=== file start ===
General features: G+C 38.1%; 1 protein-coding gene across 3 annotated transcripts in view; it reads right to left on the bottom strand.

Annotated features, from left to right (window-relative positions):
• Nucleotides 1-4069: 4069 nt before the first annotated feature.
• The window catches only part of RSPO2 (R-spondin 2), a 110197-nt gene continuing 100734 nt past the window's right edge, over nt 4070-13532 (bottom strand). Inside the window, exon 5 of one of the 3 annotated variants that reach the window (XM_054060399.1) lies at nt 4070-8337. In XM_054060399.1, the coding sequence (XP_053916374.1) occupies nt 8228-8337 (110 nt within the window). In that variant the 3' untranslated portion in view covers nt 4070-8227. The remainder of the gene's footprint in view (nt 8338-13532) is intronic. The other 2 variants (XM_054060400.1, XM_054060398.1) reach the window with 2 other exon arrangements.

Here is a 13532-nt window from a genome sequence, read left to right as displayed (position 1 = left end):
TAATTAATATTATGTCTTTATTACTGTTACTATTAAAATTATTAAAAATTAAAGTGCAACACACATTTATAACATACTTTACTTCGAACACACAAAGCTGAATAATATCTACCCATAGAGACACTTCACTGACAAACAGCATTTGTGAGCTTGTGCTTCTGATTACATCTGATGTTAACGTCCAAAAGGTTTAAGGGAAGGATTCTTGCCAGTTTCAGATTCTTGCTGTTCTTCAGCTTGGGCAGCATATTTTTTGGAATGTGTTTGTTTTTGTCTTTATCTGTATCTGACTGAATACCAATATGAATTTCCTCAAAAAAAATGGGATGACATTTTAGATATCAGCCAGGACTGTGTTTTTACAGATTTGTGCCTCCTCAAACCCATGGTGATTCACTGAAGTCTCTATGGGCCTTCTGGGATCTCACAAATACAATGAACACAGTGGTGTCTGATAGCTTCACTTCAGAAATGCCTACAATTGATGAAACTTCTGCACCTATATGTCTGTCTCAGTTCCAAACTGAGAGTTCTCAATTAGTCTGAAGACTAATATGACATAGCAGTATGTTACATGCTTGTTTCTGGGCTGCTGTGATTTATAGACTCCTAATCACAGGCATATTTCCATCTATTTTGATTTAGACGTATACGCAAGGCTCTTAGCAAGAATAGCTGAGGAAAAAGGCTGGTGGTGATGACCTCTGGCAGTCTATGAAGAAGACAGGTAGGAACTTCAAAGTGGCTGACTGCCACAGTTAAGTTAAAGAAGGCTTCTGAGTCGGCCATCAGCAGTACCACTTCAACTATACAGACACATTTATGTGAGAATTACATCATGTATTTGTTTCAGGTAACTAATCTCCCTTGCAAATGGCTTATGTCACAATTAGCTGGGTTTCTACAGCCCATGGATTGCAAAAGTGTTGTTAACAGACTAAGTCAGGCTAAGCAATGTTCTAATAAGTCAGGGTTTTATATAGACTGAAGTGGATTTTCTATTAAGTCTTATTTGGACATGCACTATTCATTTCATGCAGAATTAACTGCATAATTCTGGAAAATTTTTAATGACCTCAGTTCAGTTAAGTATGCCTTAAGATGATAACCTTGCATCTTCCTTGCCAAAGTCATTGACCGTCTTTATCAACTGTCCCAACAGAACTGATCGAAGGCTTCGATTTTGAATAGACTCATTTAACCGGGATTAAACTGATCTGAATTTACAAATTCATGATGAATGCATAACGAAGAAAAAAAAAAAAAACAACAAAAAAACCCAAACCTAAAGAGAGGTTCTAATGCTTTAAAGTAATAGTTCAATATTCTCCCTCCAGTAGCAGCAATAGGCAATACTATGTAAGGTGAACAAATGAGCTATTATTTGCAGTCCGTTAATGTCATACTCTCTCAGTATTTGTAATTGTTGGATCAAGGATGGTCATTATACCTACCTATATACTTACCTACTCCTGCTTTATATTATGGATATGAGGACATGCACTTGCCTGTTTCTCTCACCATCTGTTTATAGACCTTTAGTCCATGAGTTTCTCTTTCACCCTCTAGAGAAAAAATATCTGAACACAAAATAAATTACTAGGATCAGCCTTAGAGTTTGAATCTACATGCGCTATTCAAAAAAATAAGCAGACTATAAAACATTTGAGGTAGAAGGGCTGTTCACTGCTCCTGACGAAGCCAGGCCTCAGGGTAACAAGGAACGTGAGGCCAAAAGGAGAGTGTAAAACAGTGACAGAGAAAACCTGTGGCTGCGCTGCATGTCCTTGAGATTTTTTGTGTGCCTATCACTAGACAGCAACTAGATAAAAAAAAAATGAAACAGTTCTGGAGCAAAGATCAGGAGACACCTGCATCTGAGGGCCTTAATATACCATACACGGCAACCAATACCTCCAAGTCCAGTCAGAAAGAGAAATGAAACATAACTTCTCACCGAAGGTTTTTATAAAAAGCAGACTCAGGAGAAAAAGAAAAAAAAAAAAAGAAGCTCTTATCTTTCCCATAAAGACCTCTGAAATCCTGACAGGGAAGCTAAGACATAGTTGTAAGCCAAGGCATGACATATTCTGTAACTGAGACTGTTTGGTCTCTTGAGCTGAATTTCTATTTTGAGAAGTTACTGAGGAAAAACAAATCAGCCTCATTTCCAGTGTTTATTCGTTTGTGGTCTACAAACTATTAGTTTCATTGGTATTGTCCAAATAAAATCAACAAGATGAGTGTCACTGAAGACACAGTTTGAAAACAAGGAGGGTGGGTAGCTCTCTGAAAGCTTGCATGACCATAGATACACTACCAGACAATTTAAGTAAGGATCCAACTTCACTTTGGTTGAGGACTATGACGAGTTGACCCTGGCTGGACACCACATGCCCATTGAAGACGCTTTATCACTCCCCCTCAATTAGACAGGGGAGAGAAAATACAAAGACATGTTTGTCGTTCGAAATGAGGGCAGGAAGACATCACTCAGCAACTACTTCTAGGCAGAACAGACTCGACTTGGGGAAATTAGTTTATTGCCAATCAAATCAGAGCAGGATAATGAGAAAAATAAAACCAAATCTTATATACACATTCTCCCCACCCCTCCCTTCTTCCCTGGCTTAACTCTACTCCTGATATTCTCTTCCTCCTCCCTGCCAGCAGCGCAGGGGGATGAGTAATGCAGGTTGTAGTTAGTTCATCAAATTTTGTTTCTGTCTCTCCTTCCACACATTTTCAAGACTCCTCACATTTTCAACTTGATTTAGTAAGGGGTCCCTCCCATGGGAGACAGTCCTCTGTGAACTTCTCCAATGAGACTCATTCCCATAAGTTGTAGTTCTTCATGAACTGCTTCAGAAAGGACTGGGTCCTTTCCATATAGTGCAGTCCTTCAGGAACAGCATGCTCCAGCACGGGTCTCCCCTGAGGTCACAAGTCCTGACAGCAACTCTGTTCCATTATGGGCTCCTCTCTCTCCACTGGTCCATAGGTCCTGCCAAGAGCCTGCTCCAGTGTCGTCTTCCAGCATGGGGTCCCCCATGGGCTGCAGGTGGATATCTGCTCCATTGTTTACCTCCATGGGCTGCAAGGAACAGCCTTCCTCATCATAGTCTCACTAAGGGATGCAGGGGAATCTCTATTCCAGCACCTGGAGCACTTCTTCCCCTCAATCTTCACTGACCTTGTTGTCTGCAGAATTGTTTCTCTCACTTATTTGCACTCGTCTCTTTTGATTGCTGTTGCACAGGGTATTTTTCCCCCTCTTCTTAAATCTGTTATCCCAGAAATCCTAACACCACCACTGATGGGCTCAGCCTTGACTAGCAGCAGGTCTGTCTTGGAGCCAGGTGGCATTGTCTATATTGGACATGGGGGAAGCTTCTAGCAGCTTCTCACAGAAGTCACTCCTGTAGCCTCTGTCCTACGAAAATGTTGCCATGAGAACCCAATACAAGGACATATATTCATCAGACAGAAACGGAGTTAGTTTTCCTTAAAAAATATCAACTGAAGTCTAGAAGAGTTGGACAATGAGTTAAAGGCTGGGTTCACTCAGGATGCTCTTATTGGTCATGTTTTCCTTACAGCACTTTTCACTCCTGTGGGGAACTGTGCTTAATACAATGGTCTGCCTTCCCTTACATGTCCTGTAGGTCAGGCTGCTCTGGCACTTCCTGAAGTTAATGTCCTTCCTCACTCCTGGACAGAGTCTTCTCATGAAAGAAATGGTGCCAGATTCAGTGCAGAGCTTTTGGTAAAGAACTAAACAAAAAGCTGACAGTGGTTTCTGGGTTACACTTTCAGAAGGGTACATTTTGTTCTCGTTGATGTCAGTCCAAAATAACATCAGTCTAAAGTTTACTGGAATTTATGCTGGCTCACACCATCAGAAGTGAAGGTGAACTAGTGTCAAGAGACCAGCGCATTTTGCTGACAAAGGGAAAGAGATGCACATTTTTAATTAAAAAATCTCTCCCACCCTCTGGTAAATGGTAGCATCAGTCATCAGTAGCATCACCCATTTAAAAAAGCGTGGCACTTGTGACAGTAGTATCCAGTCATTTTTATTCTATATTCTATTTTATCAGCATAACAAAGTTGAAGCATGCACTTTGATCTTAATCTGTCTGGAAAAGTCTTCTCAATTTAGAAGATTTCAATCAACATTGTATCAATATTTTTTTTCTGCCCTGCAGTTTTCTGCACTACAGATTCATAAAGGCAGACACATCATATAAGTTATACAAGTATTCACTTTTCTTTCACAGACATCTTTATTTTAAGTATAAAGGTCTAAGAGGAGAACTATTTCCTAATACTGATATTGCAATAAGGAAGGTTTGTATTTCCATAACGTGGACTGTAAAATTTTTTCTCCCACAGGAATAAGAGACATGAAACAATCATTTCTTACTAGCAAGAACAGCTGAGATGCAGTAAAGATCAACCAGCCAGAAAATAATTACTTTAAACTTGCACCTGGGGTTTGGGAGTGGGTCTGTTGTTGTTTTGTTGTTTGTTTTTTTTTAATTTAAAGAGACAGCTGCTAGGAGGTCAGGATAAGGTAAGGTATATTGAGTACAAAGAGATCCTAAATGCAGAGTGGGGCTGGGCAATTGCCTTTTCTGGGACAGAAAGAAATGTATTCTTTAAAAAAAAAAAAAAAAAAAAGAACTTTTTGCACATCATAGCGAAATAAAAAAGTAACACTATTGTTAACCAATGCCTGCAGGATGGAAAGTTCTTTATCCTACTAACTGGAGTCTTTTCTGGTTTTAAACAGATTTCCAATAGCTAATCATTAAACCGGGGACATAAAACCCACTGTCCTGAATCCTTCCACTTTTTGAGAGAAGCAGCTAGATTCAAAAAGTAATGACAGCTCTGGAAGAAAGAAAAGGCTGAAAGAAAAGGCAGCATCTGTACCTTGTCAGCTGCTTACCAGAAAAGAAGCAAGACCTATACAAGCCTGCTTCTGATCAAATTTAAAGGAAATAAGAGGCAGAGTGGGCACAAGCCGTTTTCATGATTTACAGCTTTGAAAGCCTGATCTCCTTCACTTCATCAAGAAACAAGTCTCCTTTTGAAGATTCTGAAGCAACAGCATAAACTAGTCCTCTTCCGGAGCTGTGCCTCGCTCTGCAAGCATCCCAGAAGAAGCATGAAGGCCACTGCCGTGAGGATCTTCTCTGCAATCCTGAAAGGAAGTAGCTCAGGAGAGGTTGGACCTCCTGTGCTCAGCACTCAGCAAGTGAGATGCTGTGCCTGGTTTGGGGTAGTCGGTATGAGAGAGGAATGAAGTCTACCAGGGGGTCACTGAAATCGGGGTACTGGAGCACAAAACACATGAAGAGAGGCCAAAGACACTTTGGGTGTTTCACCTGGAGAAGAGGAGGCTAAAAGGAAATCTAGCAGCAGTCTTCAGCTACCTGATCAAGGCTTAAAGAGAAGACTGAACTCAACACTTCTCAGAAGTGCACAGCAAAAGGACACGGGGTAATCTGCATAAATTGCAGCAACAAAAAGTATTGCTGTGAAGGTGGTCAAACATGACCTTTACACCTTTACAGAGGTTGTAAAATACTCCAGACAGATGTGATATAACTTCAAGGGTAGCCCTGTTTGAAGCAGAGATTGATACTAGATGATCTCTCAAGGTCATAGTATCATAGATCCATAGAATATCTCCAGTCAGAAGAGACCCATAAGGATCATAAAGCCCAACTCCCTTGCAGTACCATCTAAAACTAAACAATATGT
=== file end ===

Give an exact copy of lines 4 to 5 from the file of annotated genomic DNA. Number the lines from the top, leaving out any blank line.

• The window catches only part of RSPO2 (R-spondin 2), a 110197-nt gene continuing 100734 nt past the window's right edge, over nt 4070-13532 (bottom strand). Inside the window, exon 5 of one of the 3 annotated variants that reach the window (XM_054060399.1) lies at nt 4070-8337. In XM_054060399.1, the coding sequence (XP_053916374.1) occupies nt 8228-8337 (110 nt within the window). In that variant the 3' untranslated portion in view covers nt 4070-8227. The remainder of the gene's footprint in view (nt 8338-13532) is intronic. The other 2 variants (XM_054060400.1, XM_054060398.1) reach the window with 2 other exon arrangements.

Here is a 13532-nt window from a genome sequence, read left to right as displayed (position 1 = left end):